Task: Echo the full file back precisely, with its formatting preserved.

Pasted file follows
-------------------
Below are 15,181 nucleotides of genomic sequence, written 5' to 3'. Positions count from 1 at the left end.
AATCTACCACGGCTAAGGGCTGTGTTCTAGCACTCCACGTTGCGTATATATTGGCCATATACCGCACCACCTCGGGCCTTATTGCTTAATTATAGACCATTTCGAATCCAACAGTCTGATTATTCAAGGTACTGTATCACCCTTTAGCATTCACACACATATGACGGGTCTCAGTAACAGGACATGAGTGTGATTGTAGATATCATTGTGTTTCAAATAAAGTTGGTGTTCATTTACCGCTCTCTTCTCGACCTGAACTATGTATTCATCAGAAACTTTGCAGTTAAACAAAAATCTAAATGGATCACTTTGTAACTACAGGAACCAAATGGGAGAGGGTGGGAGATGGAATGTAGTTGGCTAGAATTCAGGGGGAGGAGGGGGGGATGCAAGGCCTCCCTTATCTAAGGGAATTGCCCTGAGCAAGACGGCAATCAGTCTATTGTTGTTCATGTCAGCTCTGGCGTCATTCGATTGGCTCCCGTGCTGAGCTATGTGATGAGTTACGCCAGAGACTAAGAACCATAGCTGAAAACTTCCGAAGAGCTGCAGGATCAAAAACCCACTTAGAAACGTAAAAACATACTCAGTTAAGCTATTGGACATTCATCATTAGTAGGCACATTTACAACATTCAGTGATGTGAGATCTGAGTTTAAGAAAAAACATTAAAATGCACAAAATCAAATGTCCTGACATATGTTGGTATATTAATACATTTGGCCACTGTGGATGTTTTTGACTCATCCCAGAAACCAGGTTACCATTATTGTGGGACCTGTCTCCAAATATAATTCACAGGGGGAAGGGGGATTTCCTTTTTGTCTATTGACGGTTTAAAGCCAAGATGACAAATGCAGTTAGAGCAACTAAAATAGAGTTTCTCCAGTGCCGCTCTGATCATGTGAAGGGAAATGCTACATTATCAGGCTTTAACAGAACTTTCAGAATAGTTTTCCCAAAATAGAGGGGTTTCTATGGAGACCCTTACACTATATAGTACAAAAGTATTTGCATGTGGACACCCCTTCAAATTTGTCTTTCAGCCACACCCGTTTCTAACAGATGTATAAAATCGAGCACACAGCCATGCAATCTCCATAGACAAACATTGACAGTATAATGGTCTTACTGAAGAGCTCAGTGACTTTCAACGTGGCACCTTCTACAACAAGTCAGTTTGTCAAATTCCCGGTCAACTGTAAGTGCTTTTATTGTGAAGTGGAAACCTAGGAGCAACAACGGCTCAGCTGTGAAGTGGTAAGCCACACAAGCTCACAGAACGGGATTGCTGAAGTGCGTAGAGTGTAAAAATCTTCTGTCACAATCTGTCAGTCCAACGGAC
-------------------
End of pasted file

Below are 15,181 nucleotides of genomic sequence, written 5' to 3'. Positions count from 1 at the left end.
AATCTACCACGGCTAAGGGCTGTGTTCTAGCACTCCACGTTGCGTATATATTGGCCATATACCGCACCACCTCGGGCCTTATTGCTTAATTATAGACCATTTCGAATCCAACAGTCTGATTATTCAAGGTACTGTATCACCCTTTAGCATTCACACACATATGACGGGTCTCAGTAACAGGACATGAGTGTGATTGTAGATATCATTGTGTTTCAAATAAAGTTGGTGTTCATTTACCGCTCTCTTCTCGACCTGAACTATGTATTCATCAGAAACTTTGCAGTTAAACAAAAATCTAAATGGATCACTTTGTAACTACAGGAACCAAATGGGAGAGGGTGGGAGATGGAATGTAGTTGGCTAGAATTCAGGGGGAGGAGGGGGGGATGCAAGGCCTCCCTTATCTAAGGGAATTGCCCTGAGCAAGACGGCAATCAGTCTATTGTTGTTCATGTCAGCTCTGGCGTCATTCGATTGGCTCCCGTGCTGAGCTATGTGATGAGTTACGCCAGAGACTAAGAACCATAGCTGAAAACTTCCGAAGAGCTGCAGGATCAAAAACCCACTTAGAAACGTAAAAACATACTCAGTTAAGCTATTGGACATTCATCATTAGTAGGCACATTTACAACATTCAGTGATGTGAGATCTGAGTTTAAGAAAAAACATTAAAATGCACAAAATCAAATGTCCTGACATATGTTGGTATATTAATACATTTGGCCACTGTGGATGTTTTTGACTCATCCCAGAAACCAGGTTACCATTATTGTGGGACCTGTCTCCAAATATAATTCACAGGGGGAAGGGGGATTTCCTTTTTGTCTATTGACGGTTTAAAGCCAAGATGACAAATGCAGTTAGAGCAACTAAAATAGAGTTTCTCCAGTGCCGCTCTGATCATGTGAAGGGAAATGCTACATTATCAGGCTTTAACAGAACTTTCAGAATAGTTTTCCCAAAATAGAGGGGTTTCTATGGAGACCCTTACACTATATAGTACAAAAGTATTTGCATGTGGACACCCCTTCAAATTTGTCTTTCAGCCACACCCGTTTCTAACAGATGTATAAAATCGAGCACACAGCCATGCAATCTCCATAGACAAACATTGACAGTATAATGGTCTTACTGAAGAGCTCAGTGACTTTCAACGTGGCACCTTCTACAACAAGTCAGTTTGTCAAATTCCCGGTCAACTGTAAGTGCTTTTATTGTGAAGTGGAAACCTAGGAGCAACAACGGCTCAGCTGTGAAGTGGTAAGCCACACAAGCTCACAGAACGGGATTGCTGAAGTGCGTAGAGTGTAAAAATCTTCTGTCACAATCTGTCAGTCCAACGGAC